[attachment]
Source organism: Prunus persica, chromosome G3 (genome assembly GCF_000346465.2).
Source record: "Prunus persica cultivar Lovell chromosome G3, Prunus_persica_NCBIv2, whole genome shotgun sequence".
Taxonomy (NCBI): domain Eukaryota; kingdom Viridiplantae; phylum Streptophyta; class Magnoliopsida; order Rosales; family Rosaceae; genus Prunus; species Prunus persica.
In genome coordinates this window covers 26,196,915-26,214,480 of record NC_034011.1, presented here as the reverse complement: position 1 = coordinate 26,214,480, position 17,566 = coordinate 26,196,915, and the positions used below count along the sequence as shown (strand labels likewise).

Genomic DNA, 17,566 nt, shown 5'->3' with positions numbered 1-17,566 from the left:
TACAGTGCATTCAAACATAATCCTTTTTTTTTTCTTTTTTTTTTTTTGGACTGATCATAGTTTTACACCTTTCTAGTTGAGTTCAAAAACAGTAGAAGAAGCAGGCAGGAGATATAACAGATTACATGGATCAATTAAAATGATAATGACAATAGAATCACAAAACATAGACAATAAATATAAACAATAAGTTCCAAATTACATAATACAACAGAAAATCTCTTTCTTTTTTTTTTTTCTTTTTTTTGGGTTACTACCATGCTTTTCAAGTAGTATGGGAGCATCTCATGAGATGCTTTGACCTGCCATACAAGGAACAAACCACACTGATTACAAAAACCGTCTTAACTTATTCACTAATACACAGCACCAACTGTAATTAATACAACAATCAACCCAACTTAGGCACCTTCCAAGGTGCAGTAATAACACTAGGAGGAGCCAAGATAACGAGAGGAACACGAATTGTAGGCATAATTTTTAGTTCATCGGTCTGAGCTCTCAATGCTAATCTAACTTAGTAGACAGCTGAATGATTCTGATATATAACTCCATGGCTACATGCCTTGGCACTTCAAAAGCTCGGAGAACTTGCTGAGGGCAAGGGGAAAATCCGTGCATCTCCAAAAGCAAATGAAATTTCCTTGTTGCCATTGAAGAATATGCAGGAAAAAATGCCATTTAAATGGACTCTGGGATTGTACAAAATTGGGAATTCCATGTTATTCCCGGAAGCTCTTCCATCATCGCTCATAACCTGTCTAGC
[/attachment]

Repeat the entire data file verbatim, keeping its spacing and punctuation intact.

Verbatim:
Source organism: Prunus persica, chromosome G3 (genome assembly GCF_000346465.2).
Source record: "Prunus persica cultivar Lovell chromosome G3, Prunus_persica_NCBIv2, whole genome shotgun sequence".
Taxonomy (NCBI): domain Eukaryota; kingdom Viridiplantae; phylum Streptophyta; class Magnoliopsida; order Rosales; family Rosaceae; genus Prunus; species Prunus persica.
In genome coordinates this window covers 26,196,915-26,214,480 of record NC_034011.1, presented here as the reverse complement: position 1 = coordinate 26,214,480, position 17,566 = coordinate 26,196,915, and the positions used below count along the sequence as shown (strand labels likewise).

Genomic DNA, 17,566 nt, shown 5'->3' with positions numbered 1-17,566 from the left:
TACAGTGCATTCAAACATAATCCTTTTTTTTTTCTTTTTTTTTTTTTGGACTGATCATAGTTTTACACCTTTCTAGTTGAGTTCAAAAACAGTAGAAGAAGCAGGCAGGAGATATAACAGATTACATGGATCAATTAAAATGATAATGACAATAGAATCACAAAACATAGACAATAAATATAAACAATAAGTTCCAAATTACATAATACAACAGAAAATCTCTTTCTTTTTTTTTTTTCTTTTTTTTGGGTTACTACCATGCTTTTCAAGTAGTATGGGAGCATCTCATGAGATGCTTTGACCTGCCATACAAGGAACAAACCACACTGATTACAAAAACCGTCTTAACTTATTCACTAATACACAGCACCAACTGTAATTAATACAACAATCAACCCAACTTAGGCACCTTCCAAGGTGCAGTAATAACACTAGGAGGAGCCAAGATAACGAGAGGAACACGAATTGTAGGCATAATTTTTAGTTCATCGGTCTGAGCTCTCAATGCTAATCTAACTTAGTAGACAGCTGAATGATTCTGATATATAACTCCATGGCTACATGCCTTGGCACTTCAAAAGCTCGGAGAACTTGCTGAGGGCAAGGGGAAAATCCGTGCATCTCCAAAAGCAAATGAAATTTCCTTGTTGCCATTGAAGAATATGCAGGAAAAAATGCCATTTAAATGGACTCTGGGATTGTACAAAATTGGGAATTCCATGTTATTCCCGGAAGCTCTTCCATCATCGCTCATAACCTGTCTAGC